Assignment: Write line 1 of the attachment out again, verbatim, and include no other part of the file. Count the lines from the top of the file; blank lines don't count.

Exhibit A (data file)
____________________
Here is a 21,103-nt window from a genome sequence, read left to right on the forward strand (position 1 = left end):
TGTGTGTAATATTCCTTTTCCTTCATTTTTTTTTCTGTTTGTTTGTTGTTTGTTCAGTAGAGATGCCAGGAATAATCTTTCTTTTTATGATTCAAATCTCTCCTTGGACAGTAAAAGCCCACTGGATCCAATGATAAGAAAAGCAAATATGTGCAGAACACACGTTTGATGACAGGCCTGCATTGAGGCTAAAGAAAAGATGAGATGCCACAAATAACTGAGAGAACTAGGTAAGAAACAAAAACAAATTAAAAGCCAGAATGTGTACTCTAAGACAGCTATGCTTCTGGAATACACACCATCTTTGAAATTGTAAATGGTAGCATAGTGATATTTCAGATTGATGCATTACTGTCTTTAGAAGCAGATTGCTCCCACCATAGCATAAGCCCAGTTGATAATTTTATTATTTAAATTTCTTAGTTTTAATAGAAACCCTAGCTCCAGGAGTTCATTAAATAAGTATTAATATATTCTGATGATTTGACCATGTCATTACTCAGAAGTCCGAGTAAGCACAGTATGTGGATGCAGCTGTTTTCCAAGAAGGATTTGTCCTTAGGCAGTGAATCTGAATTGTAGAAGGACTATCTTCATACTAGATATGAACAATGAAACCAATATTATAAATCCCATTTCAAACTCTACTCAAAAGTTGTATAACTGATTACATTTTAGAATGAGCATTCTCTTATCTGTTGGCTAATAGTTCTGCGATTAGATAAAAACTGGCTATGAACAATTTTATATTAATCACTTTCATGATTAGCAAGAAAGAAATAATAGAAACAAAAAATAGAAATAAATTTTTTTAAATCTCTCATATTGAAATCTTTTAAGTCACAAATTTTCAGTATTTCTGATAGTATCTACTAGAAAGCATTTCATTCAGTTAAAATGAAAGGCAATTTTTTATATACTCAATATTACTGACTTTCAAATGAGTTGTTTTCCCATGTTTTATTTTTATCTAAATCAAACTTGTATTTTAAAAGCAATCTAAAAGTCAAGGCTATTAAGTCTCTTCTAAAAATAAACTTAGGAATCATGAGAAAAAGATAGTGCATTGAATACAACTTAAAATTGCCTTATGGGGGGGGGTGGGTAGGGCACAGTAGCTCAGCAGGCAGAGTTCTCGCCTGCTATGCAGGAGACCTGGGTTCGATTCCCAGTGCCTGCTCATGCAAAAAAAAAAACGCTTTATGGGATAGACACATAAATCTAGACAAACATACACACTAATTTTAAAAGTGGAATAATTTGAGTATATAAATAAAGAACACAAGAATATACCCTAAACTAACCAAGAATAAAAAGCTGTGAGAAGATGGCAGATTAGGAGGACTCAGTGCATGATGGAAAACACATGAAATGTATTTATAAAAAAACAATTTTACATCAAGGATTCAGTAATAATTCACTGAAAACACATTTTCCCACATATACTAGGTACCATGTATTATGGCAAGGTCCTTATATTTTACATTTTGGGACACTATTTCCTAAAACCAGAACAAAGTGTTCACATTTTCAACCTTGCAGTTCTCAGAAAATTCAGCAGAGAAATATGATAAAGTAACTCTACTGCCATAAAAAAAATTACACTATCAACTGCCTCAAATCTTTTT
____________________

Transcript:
Here is a 21,103-nt window from a genome sequence, read left to right on the forward strand (position 1 = left end):